Who Is The 2,000-Year-Old Jewish Seal Ring Deity?
A 2,000-year-old jasper seal ring has been discovered in the foundations of Jerusalem's Western Wall during the Tzurim Valley National Park sifting project at the Biblical City of David. The ancient Jewish seal ring measures just 13 mm long and 11 mm wide (0.51 inches long and 0.43 inches wide). Engraved with the profile of a god, researchers think the deity is the non-Jewish Greek god Apollo. According to a report in the Jewish News Syndicate, the wearer saw the ring as a symbol of “light, purity, health and success.” But, is this the correct interpretation of the image etched onto this stunning Jewish seal ring?
Mysterious Jewish Seal Ring: A Treasure from the Holiest Site on Earth
Originally used as a personal stamp for sealing contracts and letters, the team who studied the precious stone seal say it bears the engraving of the Greek god Apollo, although he was not worshiped in the Jewish religion. With long hair, a large nose, thick lips and strong square pro chin, the researchers have explained that it is “rare to find in image of another god in Jerusalem.” It has also been suggested that the wearer “might have” regarded Apollo as representing “light, purity, health and success.”
The Jewish seal ring was discovered beside the famous Temple Mount, the holiest site in Judaism, where God's divine presence is said to manifest more than in any other place on Earth. According to the Jewish News Syndicate, archaeologist Eli Shukron says the rare artifact was crafted from precious jasper stone with yellow-golden, brown and white layers throughout.
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The jasper stone Jewish seal ring was unearthed at the sifting site located in Emek Tzurim. (Yael Heitan / City of David)
Laying Out the Evidence: Does the Seal Represent Apollo?
Shukron says it is rare to find seal remains bearing the image of the god Apollo at sites identified with the Jewish population. When they found the Jewish seal ring, the archaeologists asked themselves “what is Apollo doing in Jerusalem?” And, “why would a Jew wear a ring with the portrait of a foreign god.” Nevertheless, they concluded that the owner of the ring wore it “not as a ritual act that expresses religious belief, but as a means of making use of the impact that Apollo's figure represents: light, purity, health, and success.”
Apollo was one of the most revered gods of the time in eastern Mediterranean regions. Considering this, it seems deeply-blasphemous that a god from an ancient Greek pantheon would have been taken anywhere near the most sacred site in the Jewish world. Doesn’t it? Nevertheless, Shua Amorai-Stark, an engraved gem specialist, told the Jewish News Syndicate that Apollo’s association with sun and light, logic, reason, prophecy and healing fascinated some Jews because “the idea of light versus darkness was prominently present in Jewish worldview in those days.”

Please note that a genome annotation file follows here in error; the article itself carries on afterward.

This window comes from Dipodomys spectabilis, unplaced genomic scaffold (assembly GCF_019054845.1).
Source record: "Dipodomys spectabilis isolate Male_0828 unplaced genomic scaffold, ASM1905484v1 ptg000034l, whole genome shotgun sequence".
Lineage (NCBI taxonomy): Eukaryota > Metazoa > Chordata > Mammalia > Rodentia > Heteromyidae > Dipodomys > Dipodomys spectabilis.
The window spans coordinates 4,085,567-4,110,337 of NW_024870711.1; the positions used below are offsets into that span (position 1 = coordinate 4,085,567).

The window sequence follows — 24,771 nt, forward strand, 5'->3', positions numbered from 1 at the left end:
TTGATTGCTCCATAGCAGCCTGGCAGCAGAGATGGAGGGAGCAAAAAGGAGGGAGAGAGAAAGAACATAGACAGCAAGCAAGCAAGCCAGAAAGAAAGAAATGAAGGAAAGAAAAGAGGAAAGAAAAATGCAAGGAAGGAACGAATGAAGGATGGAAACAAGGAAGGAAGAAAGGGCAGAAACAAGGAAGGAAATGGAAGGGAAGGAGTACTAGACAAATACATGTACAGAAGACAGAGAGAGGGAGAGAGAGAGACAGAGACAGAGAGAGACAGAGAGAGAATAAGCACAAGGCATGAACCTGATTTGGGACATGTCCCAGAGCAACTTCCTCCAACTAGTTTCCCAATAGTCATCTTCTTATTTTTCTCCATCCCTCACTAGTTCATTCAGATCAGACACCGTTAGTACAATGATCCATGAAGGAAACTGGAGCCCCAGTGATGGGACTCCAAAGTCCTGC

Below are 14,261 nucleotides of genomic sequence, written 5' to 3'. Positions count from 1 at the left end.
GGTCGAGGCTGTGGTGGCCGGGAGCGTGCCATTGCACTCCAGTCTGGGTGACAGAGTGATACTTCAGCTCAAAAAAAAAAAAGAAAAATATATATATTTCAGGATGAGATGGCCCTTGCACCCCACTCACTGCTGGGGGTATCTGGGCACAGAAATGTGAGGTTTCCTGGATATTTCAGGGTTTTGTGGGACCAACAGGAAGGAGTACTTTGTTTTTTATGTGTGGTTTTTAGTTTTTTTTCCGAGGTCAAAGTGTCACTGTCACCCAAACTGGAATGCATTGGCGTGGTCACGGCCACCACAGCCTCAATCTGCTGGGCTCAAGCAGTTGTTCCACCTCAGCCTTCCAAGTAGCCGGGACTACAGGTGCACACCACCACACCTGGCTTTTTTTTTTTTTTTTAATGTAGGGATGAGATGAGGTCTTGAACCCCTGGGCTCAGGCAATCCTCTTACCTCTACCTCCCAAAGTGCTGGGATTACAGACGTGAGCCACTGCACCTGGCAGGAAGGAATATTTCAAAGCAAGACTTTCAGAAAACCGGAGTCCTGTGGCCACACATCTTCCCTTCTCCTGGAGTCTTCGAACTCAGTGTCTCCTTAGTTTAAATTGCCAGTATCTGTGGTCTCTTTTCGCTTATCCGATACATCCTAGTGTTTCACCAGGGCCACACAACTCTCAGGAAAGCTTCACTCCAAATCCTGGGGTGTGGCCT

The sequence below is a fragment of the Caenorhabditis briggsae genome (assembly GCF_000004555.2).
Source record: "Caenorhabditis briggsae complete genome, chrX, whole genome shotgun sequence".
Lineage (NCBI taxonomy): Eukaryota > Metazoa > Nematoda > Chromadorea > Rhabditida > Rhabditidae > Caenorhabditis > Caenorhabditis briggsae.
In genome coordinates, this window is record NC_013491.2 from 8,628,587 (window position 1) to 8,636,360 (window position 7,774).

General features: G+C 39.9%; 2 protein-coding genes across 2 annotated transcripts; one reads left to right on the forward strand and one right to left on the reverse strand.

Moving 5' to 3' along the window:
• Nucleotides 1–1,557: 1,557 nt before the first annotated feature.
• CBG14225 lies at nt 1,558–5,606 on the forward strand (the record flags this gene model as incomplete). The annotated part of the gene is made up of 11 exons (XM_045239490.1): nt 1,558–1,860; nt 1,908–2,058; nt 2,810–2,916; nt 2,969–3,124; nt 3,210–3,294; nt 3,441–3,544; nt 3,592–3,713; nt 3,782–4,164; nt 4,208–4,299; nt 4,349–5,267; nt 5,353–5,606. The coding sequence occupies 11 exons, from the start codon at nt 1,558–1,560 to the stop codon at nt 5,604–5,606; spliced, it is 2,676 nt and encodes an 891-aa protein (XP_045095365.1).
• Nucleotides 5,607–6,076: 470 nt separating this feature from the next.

Archaeologists and researchers claim that the Jewish seal ring depicts the Greek god Apollo. But does it really? (Eliyahu Yanai / City of David)
Exploring Alternative Deities
But, what if all of the uncertainty and speculation as to why Apollo was featured on a Jewish seal ring only exists because isn’t actually Apollo? Who, or what, might the profiled deity represent if not the Greek lord of Mount Olympus?
The ancient Jewish Bahir, known as the “Book of Illumination,” is an ancient mystical work created by Nehunya ben HaKanah, a 1st-century rabbinic sage. Medieval Kabbalists said the Bahir came to them in fragmentary scrolls and booklets and in the opening pages a concept called Kether (כֶּתֶר) meaning the “Crown” of God is discussed. Kether is the topmost sephirot (emanation) of the Jewish Tree of Life and is described as “the most hidden of all hidden things” and “completely incomprehensible to man.”
And now for the kicker folks. Brace yourselves! In mystical Judaism Kether is represented as the “profile of an ancient king”. Kether’s “incomprehensibility” was represented by a king half facing us and half facing away from us, just like the image we see on the newly discovered Jewish seal ring in Jerusalem.
Kether, the Other Side of Us
The concept of Kether was developed and expanded upon by 16th century Jewish mystics and alchemists. In later Hermetic Qabalah, the symbol of the “profiled Jewish king” represented the other side of “us,” in the chaos of the absolute, beyond the conceptual “Veils of Negative Existence,” in a “No-Thing-Ness” before God himself formed.
While these last few exploratory paragraphs looking at Kether are no more than pure speculation, so to are the conclusions of the researchers studying the rare jasper ring. It is on you, the reader, to decide whether this 2,000-year-old Jewish seal ring, discovered in Jerusalem, represents Kether, a 2,000-year-old mystical Jewish concept of God, or Apollo, from Greek religion and mythology?
Top image: The Jewish seal ring was found during excavations in the foundations of the Western Wall in Jerusalem. Source: Eliyahu Yanai / City of David
By Ashley Cowie